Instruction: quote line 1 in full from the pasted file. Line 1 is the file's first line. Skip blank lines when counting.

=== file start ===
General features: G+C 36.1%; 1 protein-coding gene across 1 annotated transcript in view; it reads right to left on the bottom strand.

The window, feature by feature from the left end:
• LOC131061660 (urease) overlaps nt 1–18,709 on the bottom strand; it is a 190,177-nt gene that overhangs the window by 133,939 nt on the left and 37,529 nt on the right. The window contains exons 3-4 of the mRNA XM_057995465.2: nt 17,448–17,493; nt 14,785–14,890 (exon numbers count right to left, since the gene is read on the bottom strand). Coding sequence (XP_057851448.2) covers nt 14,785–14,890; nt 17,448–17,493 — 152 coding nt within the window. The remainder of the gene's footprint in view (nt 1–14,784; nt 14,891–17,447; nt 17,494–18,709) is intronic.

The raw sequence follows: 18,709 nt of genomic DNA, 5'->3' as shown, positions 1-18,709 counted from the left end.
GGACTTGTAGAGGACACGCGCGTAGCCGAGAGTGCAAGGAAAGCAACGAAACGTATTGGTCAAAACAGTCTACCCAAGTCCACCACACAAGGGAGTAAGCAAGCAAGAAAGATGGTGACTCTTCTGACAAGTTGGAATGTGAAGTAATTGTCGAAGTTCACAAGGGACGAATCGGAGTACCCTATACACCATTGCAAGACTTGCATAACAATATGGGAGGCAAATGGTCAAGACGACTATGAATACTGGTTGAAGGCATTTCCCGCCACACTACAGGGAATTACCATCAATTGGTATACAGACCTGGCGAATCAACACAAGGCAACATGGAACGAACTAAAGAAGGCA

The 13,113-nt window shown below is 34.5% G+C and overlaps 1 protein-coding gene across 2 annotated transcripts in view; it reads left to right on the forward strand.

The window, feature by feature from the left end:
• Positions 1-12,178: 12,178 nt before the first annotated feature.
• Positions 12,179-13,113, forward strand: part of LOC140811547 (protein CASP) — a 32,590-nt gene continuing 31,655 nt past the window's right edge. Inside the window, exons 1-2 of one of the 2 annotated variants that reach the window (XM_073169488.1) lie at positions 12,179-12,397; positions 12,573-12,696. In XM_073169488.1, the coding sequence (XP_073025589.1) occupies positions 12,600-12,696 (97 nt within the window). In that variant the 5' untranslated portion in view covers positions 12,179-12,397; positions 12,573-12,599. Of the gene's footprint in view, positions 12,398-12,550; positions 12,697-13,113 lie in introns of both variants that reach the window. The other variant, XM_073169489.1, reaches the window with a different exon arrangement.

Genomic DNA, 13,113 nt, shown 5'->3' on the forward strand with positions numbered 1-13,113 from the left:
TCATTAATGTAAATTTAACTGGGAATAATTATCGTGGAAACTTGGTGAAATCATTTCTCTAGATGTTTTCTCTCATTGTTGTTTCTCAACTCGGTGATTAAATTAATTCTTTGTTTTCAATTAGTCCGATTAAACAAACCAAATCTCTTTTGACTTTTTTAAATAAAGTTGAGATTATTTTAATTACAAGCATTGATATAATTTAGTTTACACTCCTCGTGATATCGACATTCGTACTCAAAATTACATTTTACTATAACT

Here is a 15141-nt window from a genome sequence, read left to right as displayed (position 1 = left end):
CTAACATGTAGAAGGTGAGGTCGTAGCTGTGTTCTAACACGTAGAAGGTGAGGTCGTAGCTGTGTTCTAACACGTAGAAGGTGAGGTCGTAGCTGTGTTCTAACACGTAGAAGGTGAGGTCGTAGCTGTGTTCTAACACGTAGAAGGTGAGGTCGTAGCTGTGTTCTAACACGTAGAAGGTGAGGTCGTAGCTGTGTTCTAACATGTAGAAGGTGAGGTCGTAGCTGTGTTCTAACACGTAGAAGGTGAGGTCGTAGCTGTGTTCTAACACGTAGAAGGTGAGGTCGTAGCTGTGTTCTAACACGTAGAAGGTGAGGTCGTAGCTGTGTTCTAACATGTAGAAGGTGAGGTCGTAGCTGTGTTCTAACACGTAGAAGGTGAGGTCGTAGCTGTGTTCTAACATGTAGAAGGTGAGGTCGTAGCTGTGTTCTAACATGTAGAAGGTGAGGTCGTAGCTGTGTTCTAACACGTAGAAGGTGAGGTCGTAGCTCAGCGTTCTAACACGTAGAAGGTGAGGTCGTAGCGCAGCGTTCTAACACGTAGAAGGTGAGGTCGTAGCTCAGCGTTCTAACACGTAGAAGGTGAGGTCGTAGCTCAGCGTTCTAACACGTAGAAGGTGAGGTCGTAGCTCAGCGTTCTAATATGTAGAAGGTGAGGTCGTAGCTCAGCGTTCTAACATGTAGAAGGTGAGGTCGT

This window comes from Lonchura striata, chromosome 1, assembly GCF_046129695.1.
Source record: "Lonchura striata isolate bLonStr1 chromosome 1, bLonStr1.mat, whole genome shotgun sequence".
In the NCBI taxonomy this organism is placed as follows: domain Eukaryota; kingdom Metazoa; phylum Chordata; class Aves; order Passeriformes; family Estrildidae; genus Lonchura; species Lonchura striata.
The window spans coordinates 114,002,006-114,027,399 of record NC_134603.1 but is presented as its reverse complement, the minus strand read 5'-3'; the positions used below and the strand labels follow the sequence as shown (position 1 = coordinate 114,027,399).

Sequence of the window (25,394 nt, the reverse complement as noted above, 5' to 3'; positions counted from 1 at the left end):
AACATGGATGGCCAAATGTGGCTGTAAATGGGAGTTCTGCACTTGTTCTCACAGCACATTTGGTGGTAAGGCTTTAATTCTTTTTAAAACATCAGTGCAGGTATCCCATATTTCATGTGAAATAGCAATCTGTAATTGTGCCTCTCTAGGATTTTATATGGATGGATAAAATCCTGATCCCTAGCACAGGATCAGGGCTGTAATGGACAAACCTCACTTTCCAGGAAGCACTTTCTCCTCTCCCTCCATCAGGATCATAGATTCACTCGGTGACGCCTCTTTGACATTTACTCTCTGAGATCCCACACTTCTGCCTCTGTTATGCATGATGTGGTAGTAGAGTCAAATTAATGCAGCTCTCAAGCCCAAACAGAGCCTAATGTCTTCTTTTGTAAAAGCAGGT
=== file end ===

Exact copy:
General features: G+C 36.1%; 1 protein-coding gene across 1 annotated transcript in view; it reads right to left on the bottom strand.